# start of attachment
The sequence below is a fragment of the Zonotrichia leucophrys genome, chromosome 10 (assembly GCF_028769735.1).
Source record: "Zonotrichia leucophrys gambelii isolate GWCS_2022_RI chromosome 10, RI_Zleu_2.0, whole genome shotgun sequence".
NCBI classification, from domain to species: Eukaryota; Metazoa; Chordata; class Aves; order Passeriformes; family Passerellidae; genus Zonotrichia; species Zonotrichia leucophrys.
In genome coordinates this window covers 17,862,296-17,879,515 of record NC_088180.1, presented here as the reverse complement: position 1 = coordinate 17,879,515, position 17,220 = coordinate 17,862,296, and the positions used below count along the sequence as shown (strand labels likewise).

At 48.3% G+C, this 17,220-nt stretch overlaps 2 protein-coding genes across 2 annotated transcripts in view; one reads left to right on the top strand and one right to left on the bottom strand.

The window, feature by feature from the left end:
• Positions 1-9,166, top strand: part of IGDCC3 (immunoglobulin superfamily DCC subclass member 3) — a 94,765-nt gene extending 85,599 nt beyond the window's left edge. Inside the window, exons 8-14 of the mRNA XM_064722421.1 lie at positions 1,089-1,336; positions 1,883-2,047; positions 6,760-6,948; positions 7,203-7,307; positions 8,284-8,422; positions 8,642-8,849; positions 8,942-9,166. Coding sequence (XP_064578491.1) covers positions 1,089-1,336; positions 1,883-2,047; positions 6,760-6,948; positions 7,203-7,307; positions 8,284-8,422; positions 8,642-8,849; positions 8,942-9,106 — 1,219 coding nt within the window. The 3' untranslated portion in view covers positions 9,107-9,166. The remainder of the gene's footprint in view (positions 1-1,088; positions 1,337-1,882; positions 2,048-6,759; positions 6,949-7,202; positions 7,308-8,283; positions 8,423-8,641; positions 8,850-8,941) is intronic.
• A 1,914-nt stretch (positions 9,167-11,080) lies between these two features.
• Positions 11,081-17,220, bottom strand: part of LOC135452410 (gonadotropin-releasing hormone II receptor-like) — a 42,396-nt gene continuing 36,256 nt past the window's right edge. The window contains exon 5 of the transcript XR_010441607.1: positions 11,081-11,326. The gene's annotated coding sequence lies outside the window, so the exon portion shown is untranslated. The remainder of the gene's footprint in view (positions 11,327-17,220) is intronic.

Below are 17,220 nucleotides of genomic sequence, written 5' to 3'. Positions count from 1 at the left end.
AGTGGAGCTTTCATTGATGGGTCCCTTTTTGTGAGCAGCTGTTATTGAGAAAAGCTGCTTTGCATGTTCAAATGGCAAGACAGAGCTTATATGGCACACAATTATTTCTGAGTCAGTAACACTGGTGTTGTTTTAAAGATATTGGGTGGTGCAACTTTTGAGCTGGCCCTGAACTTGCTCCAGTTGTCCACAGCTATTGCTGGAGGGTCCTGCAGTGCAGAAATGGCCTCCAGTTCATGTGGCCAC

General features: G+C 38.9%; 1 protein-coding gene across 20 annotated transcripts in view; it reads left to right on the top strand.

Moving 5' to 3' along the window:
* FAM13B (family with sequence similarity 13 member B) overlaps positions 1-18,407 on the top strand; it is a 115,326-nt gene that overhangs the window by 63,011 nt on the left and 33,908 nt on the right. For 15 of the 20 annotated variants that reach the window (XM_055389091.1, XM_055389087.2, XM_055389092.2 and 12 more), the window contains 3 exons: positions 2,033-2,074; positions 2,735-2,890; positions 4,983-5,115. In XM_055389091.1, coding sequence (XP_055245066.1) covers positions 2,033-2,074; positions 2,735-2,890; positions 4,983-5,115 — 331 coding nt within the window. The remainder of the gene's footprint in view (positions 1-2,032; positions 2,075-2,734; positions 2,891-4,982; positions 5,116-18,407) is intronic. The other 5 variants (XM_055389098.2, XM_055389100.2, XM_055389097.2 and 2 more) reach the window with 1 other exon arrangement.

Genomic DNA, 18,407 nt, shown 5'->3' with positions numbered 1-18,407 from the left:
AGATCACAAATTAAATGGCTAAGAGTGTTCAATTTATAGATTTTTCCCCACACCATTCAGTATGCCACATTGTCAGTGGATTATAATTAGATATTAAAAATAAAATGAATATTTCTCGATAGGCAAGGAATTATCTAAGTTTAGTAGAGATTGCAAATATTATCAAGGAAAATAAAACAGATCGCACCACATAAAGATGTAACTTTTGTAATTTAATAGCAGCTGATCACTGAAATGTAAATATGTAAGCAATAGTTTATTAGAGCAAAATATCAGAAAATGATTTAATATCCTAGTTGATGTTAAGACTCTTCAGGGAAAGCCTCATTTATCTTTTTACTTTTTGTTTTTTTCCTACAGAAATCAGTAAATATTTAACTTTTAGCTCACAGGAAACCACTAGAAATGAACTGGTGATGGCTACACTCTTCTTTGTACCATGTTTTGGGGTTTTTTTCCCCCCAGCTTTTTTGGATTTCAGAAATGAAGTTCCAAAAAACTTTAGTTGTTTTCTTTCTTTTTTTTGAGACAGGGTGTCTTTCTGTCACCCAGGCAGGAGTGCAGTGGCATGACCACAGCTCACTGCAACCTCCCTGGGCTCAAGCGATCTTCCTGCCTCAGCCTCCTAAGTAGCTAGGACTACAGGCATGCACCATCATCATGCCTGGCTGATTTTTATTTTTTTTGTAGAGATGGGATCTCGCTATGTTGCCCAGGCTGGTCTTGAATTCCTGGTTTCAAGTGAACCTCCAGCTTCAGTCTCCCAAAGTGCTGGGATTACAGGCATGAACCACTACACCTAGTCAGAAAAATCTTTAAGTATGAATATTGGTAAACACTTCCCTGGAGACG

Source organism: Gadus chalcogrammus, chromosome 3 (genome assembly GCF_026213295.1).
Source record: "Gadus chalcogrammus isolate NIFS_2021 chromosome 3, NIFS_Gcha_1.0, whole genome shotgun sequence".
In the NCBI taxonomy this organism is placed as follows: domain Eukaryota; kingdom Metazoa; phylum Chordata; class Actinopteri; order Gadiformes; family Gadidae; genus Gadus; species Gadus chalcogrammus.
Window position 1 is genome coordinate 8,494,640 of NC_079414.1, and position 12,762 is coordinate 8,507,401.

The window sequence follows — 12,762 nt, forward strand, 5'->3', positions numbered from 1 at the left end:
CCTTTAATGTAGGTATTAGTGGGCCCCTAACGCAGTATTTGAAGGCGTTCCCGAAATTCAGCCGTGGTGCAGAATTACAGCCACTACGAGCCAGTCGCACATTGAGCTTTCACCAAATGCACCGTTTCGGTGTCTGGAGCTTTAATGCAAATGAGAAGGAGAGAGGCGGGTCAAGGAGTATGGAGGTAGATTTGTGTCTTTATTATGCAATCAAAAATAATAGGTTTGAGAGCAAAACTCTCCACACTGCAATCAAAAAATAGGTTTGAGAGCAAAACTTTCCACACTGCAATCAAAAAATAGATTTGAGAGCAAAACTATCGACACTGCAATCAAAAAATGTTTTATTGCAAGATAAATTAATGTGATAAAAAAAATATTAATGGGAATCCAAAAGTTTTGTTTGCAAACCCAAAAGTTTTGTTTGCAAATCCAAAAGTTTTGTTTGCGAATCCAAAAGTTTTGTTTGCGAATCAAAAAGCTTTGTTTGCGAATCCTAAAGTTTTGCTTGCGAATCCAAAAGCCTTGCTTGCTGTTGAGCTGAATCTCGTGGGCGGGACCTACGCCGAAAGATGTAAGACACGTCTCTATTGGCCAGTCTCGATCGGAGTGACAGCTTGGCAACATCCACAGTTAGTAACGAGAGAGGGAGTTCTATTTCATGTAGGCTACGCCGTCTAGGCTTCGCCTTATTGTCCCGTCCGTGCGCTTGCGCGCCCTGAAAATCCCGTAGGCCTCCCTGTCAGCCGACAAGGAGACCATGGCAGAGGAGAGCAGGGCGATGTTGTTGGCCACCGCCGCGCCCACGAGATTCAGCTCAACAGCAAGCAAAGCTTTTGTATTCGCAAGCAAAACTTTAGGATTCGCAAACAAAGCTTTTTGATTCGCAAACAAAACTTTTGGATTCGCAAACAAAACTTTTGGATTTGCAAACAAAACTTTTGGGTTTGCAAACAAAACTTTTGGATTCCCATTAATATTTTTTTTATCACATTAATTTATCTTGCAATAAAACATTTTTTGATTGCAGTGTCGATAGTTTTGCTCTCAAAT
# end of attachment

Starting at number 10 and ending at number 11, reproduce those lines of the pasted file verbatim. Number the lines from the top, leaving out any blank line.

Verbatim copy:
Below are 17,220 nucleotides of genomic sequence, written 5' to 3'. Positions count from 1 at the left end.
AGTGGAGCTTTCATTGATGGGTCCCTTTTTGTGAGCAGCTGTTATTGAGAAAAGCTGCTTTGCATGTTCAAATGGCAAGACAGAGCTTATATGGCACACAATTATTTCTGAGTCAGTAACACTGGTGTTGTTTTAAAGATATTGGGTGGTGCAACTTTTGAGCTGGCCCTGAACTTGCTCCAGTTGTCCACAGCTATTGCTGGAGGGTCCTGCAGTGCAGAAATGGCCTCCAGTTCATGTGGCCAC